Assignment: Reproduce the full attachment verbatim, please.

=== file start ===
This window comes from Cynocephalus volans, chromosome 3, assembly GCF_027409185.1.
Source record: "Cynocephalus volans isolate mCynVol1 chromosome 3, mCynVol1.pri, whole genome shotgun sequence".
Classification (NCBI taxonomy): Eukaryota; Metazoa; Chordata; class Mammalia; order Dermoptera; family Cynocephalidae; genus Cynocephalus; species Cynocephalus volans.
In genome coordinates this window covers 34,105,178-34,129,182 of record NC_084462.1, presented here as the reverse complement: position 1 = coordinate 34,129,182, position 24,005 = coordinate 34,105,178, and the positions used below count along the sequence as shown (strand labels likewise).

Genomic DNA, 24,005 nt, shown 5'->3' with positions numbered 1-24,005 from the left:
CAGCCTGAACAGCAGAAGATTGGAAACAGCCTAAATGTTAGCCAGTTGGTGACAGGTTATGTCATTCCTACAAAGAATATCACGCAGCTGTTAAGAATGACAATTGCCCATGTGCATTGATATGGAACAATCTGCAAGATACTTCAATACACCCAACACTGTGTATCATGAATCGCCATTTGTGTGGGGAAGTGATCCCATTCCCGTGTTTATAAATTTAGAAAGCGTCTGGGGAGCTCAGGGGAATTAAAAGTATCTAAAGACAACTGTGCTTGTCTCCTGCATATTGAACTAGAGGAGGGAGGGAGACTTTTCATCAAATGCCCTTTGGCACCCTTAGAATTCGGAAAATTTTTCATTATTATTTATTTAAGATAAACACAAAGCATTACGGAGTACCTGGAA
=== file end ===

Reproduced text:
This window comes from Cynocephalus volans, chromosome 3, assembly GCF_027409185.1.
Source record: "Cynocephalus volans isolate mCynVol1 chromosome 3, mCynVol1.pri, whole genome shotgun sequence".
Classification (NCBI taxonomy): Eukaryota; Metazoa; Chordata; class Mammalia; order Dermoptera; family Cynocephalidae; genus Cynocephalus; species Cynocephalus volans.
In genome coordinates this window covers 34,105,178-34,129,182 of record NC_084462.1, presented here as the reverse complement: position 1 = coordinate 34,129,182, position 24,005 = coordinate 34,105,178, and the positions used below count along the sequence as shown (strand labels likewise).

Genomic DNA, 24,005 nt, shown 5'->3' with positions numbered 1-24,005 from the left:
CAGCCTGAACAGCAGAAGATTGGAAACAGCCTAAATGTTAGCCAGTTGGTGACAGGTTATGTCATTCCTACAAAGAATATCACGCAGCTGTTAAGAATGACAATTGCCCATGTGCATTGATATGGAACAATCTGCAAGATACTTCAATACACCCAACACTGTGTATCATGAATCGCCATTTGTGTGGGGAAGTGATCCCATTCCCGTGTTTATAAATTTAGAAAGCGTCTGGGGAGCTCAGGGGAATTAAAAGTATCTAAAGACAACTGTGCTTGTCTCCTGCATATTGAACTAGAGGAGGGAGGGAGACTTTTCATCAAATGCCCTTTGGCACCCTTAGAATTCGGAAAATTTTTCATTATTATTTATTTAAGATAAACACAAAGCATTACGGAGTACCTGGAA